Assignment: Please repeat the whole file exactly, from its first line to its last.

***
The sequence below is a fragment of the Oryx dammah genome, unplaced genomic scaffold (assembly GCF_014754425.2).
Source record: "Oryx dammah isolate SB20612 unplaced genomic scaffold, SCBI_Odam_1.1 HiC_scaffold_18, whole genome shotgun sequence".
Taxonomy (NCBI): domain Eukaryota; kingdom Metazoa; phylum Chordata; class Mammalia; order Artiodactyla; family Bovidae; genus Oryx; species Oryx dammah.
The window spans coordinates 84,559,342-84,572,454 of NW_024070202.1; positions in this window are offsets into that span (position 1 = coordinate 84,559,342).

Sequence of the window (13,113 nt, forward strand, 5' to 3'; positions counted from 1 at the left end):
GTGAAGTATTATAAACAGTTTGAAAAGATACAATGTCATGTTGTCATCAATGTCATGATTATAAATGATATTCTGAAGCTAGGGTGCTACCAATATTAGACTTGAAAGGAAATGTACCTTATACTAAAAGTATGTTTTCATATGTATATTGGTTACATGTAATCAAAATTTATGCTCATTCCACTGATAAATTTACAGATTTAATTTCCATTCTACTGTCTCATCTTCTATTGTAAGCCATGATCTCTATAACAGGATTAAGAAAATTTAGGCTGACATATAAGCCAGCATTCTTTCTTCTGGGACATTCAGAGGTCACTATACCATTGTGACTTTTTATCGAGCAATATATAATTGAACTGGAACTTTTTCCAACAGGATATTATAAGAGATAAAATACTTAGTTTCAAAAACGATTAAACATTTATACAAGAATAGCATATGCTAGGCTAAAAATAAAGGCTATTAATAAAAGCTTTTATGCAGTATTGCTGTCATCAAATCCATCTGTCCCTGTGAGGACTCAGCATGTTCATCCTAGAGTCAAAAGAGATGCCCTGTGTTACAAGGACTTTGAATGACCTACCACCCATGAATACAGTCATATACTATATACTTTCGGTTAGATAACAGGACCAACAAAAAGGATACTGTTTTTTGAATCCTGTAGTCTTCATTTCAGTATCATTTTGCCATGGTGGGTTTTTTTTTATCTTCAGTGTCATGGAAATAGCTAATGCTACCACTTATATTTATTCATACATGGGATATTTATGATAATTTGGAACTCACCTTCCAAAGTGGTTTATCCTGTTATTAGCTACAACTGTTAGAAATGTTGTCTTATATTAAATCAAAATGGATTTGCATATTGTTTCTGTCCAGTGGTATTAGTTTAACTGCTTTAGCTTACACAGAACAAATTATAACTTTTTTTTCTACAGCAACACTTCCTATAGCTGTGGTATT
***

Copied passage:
The sequence below is a fragment of the Oryx dammah genome, unplaced genomic scaffold (assembly GCF_014754425.2).
Source record: "Oryx dammah isolate SB20612 unplaced genomic scaffold, SCBI_Odam_1.1 HiC_scaffold_18, whole genome shotgun sequence".
Taxonomy (NCBI): domain Eukaryota; kingdom Metazoa; phylum Chordata; class Mammalia; order Artiodactyla; family Bovidae; genus Oryx; species Oryx dammah.
The window spans coordinates 84,559,342-84,572,454 of NW_024070202.1; positions in this window are offsets into that span (position 1 = coordinate 84,559,342).

Sequence of the window (13,113 nt, forward strand, 5' to 3'; positions counted from 1 at the left end):
GTGAAGTATTATAAACAGTTTGAAAAGATACAATGTCATGTTGTCATCAATGTCATGATTATAAATGATATTCTGAAGCTAGGGTGCTACCAATATTAGACTTGAAAGGAAATGTACCTTATACTAAAAGTATGTTTTCATATGTATATTGGTTACATGTAATCAAAATTTATGCTCATTCCACTGATAAATTTACAGATTTAATTTCCATTCTACTGTCTCATCTTCTATTGTAAGCCATGATCTCTATAACAGGATTAAGAAAATTTAGGCTGACATATAAGCCAGCATTCTTTCTTCTGGGACATTCAGAGGTCACTATACCATTGTGACTTTTTATCGAGCAATATATAATTGAACTGGAACTTTTTCCAACAGGATATTATAAGAGATAAAATACTTAGTTTCAAAAACGATTAAACATTTATACAAGAATAGCATATGCTAGGCTAAAAATAAAGGCTATTAATAAAAGCTTTTATGCAGTATTGCTGTCATCAAATCCATCTGTCCCTGTGAGGACTCAGCATGTTCATCCTAGAGTCAAAAGAGATGCCCTGTGTTACAAGGACTTTGAATGACCTACCACCCATGAATACAGTCATATACTATATACTTTCGGTTAGATAACAGGACCAACAAAAAGGATACTGTTTTTTGAATCCTGTAGTCTTCATTTCAGTATCATTTTGCCATGGTGGGTTTTTTTTTATCTTCAGTGTCATGGAAATAGCTAATGCTACCACTTATATTTATTCATACATGGGATATTTATGATAATTTGGAACTCACCTTCCAAAGTGGTTTATCCTGTTATTAGCTACAACTGTTAGAAATGTTGTCTTATATTAAATCAAAATGGATTTGCATATTGTTTCTGTCCAGTGGTATTAGTTTAACTGCTTTAGCTTACACAGAACAAATTATAACTTTTTTTTCTACAGCAACACTTCCTATAGCTGTGGTATT